Since I was a (geek) kid, I wanted to come to the Silicon Valley and see what it looks like.
Now that I’ve been there, I would like to share some thoughts about what I’ve seen and what I’ve felt there. Incidentally, I’ll also (try to) relate those to what is happening in Mauritius.
First of all, from a geographical perspective, the Silicon Valley is what is around the San Francisco bay. On the map, you can see San Mateo, Stanford, Mountain View up to San Jose on the left of the bay and San Leandro, Fremont, Sunnyvale up to San Jose again on the right. Everything falls within the Silicon Valley. In other words, the Silicon Valley is big.
Secondly, some very well known companies have their headquarters in the Silicon Valley: Adobe, AMD, Apple, Cisco, eBay, Google, HP, Intel, Nvidia, Oracle and Yahoo. A few years ago, I wrote about the reasons why the Mauritian Cybercity will (most probably) never become a (mini) Silicon Valley and I think the post is still relevant.
One of the first things I’ve realised is that it’s about people. People invent, people innovate and people create wealth. What is essential is that people have the opportunity to network and exchange ideas with others.
We were lucky to spend a few days with Audrey, the woman in the middle. She’s from Singapore, lives in San Carlos and is one of the co-founders of PlayMoolah. We spoke a lot and we found out that most people creating startups in the Silicon Valley are not doing it for money. Rather, they (simply) want to change the world.
Sun, the woman on the left, is the founder of LittleLives, a social networking platform for children and she also wants to change the world.
I feel the same thing about Knowledge Seven. Of course, the company is a training company but, at the same time, I work on side projects like Infos.mu and Elections.mu. When I return to Mauritius, I will start working on my grand project to transform the education landscape in Mauritius. My dream is to allow every single Mauritian to learn whatever he/she wants from the comfort of his/her home using technology.
The second thing I’ve realised is that it’s also about technology.
People in the Silicon Valley all use smartphones (the iPhone rules but I’ve seen quite a lot of Android and Blackberry devices too), laptops and (sometimes) tablets.
The Internet is pervasive here. Everything can be found online: spots to visit, places to eat, museums to discover, etc. I am actually amazed by e-commerce here. 99% of the places we’ve been allowed us to buy tickets online.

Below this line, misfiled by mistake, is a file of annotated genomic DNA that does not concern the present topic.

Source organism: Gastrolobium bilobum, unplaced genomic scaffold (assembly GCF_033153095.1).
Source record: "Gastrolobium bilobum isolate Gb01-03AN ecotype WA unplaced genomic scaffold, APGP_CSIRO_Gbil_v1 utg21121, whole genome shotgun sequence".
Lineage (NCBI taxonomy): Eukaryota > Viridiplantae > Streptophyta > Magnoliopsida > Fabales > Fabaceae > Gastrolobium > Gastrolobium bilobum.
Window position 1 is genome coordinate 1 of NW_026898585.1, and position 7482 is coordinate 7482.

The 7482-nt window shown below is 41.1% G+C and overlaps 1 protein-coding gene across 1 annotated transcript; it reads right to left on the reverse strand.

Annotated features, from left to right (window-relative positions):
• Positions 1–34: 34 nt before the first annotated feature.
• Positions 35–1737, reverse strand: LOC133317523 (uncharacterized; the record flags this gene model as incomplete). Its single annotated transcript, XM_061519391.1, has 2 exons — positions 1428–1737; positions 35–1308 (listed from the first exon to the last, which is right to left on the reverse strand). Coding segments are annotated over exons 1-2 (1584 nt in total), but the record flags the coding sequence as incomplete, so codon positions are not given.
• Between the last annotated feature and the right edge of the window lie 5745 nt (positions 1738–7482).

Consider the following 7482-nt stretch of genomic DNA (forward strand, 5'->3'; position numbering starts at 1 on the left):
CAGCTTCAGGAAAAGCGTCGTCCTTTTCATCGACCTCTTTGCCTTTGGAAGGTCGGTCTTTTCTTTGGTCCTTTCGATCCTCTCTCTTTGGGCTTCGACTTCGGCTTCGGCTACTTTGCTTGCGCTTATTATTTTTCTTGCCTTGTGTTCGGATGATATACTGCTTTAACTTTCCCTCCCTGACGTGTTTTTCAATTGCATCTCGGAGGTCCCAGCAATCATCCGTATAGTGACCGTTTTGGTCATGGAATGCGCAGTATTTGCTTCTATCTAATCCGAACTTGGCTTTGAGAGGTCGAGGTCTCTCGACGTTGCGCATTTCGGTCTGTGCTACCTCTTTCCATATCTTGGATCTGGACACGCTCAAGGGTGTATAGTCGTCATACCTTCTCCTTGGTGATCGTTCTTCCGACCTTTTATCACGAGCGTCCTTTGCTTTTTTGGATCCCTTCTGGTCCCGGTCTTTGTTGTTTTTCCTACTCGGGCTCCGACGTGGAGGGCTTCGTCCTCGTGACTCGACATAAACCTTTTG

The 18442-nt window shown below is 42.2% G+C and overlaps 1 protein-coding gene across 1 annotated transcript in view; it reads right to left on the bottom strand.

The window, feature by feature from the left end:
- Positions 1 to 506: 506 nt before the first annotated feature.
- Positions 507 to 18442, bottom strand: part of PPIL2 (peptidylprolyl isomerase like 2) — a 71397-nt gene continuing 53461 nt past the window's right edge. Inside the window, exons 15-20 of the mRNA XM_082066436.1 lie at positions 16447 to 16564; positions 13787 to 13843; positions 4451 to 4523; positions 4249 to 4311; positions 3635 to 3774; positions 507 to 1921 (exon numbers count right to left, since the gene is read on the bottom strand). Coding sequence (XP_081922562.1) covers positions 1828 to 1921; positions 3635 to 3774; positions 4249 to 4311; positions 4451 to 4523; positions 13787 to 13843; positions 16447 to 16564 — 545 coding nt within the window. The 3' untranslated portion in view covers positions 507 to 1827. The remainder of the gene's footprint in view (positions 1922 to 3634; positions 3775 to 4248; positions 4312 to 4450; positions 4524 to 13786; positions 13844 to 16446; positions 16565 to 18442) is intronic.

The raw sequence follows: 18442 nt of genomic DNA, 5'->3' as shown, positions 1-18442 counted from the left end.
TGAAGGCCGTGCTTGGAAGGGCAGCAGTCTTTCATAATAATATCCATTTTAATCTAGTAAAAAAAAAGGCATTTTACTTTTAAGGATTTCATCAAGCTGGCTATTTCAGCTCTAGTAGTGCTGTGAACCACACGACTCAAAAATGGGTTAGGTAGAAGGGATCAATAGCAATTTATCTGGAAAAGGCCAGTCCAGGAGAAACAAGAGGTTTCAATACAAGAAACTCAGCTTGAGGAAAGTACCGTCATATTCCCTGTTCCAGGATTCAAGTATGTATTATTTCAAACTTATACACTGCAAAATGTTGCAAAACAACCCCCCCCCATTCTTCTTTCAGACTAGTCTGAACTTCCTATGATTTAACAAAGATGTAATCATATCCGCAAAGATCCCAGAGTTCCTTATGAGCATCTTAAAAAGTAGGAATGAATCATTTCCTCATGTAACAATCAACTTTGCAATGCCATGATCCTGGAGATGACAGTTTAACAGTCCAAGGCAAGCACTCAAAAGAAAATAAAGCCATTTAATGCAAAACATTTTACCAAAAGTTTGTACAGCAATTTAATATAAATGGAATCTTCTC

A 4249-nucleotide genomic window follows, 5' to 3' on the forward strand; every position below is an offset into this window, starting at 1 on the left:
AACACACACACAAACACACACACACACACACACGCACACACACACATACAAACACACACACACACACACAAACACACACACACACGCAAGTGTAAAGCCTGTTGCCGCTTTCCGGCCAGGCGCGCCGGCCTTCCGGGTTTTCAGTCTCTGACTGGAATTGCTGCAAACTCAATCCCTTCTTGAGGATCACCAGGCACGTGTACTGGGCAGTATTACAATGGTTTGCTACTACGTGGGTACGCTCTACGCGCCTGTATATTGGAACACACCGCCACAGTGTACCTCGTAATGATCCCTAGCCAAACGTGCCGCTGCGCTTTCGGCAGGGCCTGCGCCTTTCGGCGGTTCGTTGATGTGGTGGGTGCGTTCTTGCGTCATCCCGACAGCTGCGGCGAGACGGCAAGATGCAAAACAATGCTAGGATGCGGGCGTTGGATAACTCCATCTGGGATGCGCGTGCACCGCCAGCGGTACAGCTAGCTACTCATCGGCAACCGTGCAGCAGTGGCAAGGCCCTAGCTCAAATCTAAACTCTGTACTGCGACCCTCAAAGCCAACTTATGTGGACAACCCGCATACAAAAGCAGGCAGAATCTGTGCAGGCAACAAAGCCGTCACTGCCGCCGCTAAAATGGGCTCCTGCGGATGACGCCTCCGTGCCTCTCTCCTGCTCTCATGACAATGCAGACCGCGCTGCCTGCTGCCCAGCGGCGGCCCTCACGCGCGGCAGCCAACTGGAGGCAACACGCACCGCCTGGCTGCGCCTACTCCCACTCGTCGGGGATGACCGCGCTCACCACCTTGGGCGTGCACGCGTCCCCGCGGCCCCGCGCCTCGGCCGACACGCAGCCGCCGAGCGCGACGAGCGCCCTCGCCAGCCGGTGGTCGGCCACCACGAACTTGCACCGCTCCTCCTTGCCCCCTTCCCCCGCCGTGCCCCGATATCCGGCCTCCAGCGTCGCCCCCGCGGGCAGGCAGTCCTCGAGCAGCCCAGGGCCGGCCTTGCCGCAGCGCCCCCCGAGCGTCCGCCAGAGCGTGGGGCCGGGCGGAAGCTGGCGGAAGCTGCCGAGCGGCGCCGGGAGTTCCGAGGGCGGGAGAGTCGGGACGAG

Allowing people to do everything online gives them the opportunity to devote more of their time to change the world. Maybe that’s why the Silicon Valley is so unique: people concentrate more.
Thyaga Kreshan says
Just WOW !!! Nice post. Am kinda inspired by your words ‘not doing it for money. Rather, they (simply) want to change the world.’ Silicon valley…Amazing !!!
You surely feeling the like of in one of my post on your “Your future Mauritian Cybercity” some 9 month ago.
“My dream is to allow every single Mauritian to learn whatever he/she wants from the comfort of his/her home using technology.”
Fight for it Man, keep it up.
Though will be hard, considering you are surrounded by .o5 % of the ones needed to be educated and 70% of the whole country are “Technologicaly” illiterate!
Patrick Ng says
Much to my chagrin, I, too, do not believe Mauritian Cybercity will never become like Silicon valley, unless some political and cultural changes occur. I think the way things are done in Mauritius does not create an innovative climate. Sometimes, it’s the crazy ideas which revolutionise the world, but crazy ideas are killed in Mauritius. Moreover–and I’m guilty of this too–most people tend to focus on the monetary side when thinking about the next big thing. Unfortunately, this is similar to adopting self-imposing boundaries.
Quattro Bajeena says
At the end of the day, it’s still about profitability, particularly for those startups. I believe another bubble burst is on the way.
I enjoyed reading this post coming back to your blog afer a few years …. I can see with delight that the kids have grown up while you and Christina are still as nice as ever.
I can share your feelings about California and the S Valley, having left Mauritius 12 yrs ago, I now have a house there, in England and France, work for the most prestigious organization but still miss my little ‘Moris’ !. Having been part of the academic staff on the campus, I once shared the same dream you have, worked hard for many years to achieve it, but the reality of what we may call ‘ petite mentalite ‘ was too strong for me to fight. I have since found perfect professional satisfaction into achieving what I dreamt of, what I dream of … seeing results which are tangible.
I love yours and Christina’s endeavours, new technology working in your favour, keep it up !